(Roughly) Daily

“Personality is everything in art and poetry”*…

 

Marcel Proust

From parlor game to psychological staple, the strange story of the Proust Questionnaire…

In 1886, Antoinette Faure, the daughter of the future French President Félix Faure, asked her childhood friend Marcel Proust to fill out a questionnaire in a book titled “Confessions. An Album to Record Thoughts, Feelings, & c.” A fashionable parlor game originating among the Victorian literate classes, the “confession album,” as it was known, presented a formulaic set of queries on each page—“What is your distinguishing characteristic,” for instance, or “What virtue do you most esteem?” The album’s owner would pass the volume around among her friends, collecting their comments as a kind of souvenir, not unlike the notes that high-school students leave in one another’s yearbooks. Though Proust was only fourteen years old when he filled out Faure’s album, he responded to the questionnaire in precociously Proustian style. Beside the prompt “Your favorite virtue?,” he wrote, “All those that are not specific to any one sect; the universal ones.” To the rather pedestrian question “Where would you like to live?,” he answered, “In the realm of the ideal, or rather my ideal.” His “idea of misery,” true to form, was “to be separated from Maman.” And when asked, “For what fault have you most toleration?,” he replied, “For the private lives of geniuses.”

The young Proust wrote his answers in French, though Faure’s album, a British import, was printed in English. In his early twenties, Proust would fill out a second questionnaire, in a French album titled “Les Confidences de Salon.” He was far from the only significant cultural figure to participate in this ritual. In 1865, Karl Marx confessed that he considered his chief characteristic “singleness of purpose,” and that his favorite occupation was “bookworming.” Five years later, Oscar Wilde wrote in an album called “Mental Photographs, an Album for Confessions of Tastes, Habits, and Convictions” that his distinguishing feature was “inordinate self-esteem.” Arthur Conan Doyle, Stéphane Mallarmé, and Paul Cézanne all filled out similar forms. But while these other confessions are curios of their era, remembered only by historians, Proust’s questionnaires have had a far-reaching influence that their young author could scarcely have foreseen, becoming, over time, the template for one of the most widely administered personality quizzes in history.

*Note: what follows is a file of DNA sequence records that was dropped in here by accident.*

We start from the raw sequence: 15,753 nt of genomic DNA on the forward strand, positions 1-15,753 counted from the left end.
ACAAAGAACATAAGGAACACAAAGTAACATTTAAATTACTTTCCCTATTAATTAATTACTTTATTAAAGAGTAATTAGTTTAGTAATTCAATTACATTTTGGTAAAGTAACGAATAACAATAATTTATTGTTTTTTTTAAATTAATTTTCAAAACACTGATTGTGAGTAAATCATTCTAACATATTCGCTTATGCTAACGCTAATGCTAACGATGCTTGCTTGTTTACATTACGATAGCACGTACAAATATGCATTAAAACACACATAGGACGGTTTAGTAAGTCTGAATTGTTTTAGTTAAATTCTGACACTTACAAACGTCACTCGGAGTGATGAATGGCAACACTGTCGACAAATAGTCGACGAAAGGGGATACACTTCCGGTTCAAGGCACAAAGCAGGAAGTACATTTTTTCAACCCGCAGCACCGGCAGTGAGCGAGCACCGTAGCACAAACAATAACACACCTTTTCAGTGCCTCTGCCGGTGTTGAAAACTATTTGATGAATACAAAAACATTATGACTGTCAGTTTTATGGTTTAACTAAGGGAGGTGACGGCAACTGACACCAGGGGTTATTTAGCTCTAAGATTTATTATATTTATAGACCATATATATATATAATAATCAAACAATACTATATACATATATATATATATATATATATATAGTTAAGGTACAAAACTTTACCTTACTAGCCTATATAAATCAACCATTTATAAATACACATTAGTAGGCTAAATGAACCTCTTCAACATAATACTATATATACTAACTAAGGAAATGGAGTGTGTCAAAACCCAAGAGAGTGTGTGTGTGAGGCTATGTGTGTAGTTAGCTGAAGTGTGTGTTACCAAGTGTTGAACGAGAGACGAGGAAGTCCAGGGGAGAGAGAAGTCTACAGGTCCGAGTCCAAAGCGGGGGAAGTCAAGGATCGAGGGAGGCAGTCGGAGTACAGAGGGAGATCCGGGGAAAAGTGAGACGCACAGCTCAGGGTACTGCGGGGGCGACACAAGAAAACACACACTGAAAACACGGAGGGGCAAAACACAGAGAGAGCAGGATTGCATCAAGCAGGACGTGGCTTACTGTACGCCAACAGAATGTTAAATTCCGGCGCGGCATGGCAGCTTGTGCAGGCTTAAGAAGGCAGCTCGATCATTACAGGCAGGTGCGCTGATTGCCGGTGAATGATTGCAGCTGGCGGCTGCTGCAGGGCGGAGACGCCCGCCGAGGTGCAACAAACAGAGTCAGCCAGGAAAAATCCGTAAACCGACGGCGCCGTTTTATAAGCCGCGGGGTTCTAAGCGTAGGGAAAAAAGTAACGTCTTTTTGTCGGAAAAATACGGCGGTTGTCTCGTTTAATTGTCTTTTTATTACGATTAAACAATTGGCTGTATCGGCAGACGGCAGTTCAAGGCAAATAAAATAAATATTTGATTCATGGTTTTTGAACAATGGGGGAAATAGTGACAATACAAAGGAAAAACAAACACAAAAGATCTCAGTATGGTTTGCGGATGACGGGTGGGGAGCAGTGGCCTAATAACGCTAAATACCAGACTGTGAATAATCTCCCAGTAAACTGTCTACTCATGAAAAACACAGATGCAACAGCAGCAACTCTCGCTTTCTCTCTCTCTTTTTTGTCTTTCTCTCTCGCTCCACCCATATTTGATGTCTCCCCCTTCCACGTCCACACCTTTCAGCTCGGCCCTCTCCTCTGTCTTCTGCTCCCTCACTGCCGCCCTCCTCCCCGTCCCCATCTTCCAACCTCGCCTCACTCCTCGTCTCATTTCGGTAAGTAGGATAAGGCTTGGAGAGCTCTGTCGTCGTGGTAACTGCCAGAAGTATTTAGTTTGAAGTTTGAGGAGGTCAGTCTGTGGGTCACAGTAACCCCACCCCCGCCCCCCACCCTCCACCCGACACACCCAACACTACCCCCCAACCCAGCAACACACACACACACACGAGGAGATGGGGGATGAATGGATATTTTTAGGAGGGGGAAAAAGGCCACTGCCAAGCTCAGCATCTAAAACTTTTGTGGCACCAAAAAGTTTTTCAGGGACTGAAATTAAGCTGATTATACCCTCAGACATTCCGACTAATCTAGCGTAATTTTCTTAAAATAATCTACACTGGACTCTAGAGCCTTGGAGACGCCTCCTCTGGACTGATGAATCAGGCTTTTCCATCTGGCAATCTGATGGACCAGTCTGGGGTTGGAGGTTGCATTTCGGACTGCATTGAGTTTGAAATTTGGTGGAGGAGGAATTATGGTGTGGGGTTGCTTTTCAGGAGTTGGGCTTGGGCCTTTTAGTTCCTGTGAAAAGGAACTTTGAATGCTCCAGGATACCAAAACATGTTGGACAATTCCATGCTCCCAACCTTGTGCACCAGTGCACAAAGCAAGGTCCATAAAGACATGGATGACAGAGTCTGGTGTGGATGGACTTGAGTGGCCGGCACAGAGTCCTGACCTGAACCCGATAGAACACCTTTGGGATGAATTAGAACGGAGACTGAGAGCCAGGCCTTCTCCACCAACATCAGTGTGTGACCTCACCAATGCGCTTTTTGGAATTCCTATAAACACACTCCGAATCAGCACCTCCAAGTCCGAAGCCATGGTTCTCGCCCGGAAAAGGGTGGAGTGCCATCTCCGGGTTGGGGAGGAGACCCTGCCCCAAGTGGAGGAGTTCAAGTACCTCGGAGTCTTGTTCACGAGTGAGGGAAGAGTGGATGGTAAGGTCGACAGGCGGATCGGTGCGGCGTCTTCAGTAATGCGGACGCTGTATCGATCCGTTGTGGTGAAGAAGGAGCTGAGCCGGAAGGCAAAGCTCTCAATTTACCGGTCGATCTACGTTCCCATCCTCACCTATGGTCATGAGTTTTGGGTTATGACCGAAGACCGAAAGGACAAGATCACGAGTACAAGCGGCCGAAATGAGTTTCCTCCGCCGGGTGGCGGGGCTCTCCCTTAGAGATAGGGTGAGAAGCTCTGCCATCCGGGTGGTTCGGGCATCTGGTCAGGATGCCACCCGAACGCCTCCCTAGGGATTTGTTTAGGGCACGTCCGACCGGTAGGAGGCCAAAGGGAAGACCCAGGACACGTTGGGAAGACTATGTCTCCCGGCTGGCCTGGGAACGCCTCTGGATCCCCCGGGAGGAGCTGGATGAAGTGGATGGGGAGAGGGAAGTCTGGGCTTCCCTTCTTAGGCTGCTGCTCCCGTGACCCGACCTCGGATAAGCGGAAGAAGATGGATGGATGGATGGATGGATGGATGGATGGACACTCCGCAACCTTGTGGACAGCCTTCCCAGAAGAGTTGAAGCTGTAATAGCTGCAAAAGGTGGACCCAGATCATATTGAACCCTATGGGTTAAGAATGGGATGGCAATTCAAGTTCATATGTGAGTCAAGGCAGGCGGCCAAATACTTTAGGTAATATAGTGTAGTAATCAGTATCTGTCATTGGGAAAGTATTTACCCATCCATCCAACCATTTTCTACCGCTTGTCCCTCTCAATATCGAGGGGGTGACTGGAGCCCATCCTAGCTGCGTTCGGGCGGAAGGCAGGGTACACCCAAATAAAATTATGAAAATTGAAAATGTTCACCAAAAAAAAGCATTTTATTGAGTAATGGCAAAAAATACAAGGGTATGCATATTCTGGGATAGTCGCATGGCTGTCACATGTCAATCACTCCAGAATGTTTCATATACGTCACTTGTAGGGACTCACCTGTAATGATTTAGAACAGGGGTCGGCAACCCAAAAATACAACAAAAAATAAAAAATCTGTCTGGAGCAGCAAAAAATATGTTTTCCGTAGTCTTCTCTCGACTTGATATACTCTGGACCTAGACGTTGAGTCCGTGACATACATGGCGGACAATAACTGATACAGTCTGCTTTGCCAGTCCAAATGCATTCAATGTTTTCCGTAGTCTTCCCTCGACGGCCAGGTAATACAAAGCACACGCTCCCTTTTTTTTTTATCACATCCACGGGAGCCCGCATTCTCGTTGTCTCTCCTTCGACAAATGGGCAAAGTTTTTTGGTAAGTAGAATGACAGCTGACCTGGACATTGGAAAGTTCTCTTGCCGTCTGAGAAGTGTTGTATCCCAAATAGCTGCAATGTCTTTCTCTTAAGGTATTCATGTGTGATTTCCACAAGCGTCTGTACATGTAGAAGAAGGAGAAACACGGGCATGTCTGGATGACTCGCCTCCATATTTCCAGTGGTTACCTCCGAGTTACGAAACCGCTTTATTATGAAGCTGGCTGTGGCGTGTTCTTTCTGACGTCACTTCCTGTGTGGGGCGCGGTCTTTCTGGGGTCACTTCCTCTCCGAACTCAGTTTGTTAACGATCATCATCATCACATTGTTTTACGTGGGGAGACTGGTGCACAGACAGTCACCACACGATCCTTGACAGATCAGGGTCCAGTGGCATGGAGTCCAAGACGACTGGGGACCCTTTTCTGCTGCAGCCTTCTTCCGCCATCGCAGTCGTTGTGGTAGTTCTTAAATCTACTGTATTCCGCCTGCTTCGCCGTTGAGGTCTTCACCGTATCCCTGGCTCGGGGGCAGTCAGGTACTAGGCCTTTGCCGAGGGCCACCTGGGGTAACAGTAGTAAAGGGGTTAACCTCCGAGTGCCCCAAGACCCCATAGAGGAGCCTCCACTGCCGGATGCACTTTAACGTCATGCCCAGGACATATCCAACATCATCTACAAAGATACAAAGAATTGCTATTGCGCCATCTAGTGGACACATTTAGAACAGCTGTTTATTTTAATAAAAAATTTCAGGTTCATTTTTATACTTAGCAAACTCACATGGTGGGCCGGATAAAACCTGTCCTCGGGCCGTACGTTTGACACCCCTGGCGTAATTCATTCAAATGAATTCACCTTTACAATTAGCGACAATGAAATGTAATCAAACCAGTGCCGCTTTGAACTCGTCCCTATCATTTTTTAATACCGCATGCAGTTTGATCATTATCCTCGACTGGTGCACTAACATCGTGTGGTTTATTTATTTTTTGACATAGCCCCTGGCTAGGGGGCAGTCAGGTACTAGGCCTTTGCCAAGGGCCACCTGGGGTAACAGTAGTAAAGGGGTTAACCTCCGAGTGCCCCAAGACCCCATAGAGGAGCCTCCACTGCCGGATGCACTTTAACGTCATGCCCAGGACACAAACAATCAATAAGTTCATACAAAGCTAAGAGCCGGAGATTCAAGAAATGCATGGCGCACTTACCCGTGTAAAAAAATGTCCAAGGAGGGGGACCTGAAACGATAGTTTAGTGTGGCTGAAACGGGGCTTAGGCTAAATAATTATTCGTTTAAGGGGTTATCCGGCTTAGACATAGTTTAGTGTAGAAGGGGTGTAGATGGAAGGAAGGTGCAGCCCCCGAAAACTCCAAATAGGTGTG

This peculiar afterlife began in 1924, two years after Proust’s death, when Antoinette Faure’s son, the psychoanalyst André Berge, discovered his mother’s confession album in a pile of old volumes among her effects…

More at “How the Proust Questionnaire went from literary curio to prestige personality quiz.”

* Johann Wolfgang von Goethe

###

As we answer authentically, we might spare a thought for Raymond Loewy; he died on this date in 1986.  A pioneering industrial designer, he shaped landscape of manufactured goods in the U.S., from the Coca-Cola bottle and vending machine, through the automobile (e.g., the Studebaker 1947 Starlight Coupe, the 1953 Starliner Coupe,  the 1961 Avanti, and the Greyhound Scenicruiser bus) and appliances (the 1947 line of Hallicrafter radio receivers that conveyed a crisp precision far ahead of their time; the 1929 Gestetner duplicating machine, the 1934 Sears Coldspot Refrigerator), to the heavy industrial (the Pennsylvania Railroad GG1 and S-1 locomotives); and he created logos for companies including Shell, Exxon, TWA, and the former BP. (A more complete list of his work, here.)  For all of this, he earned the epithets The Man Who Shaped America, The Father of Streamlining, and The Father of Industrial Design.

Loewy standing on one of his designs, the Pennsylvania Railroad’s S1 steam locomotive

source

 

Written by LW

July 14, 2016 at 1:01 am

%d bloggers like this: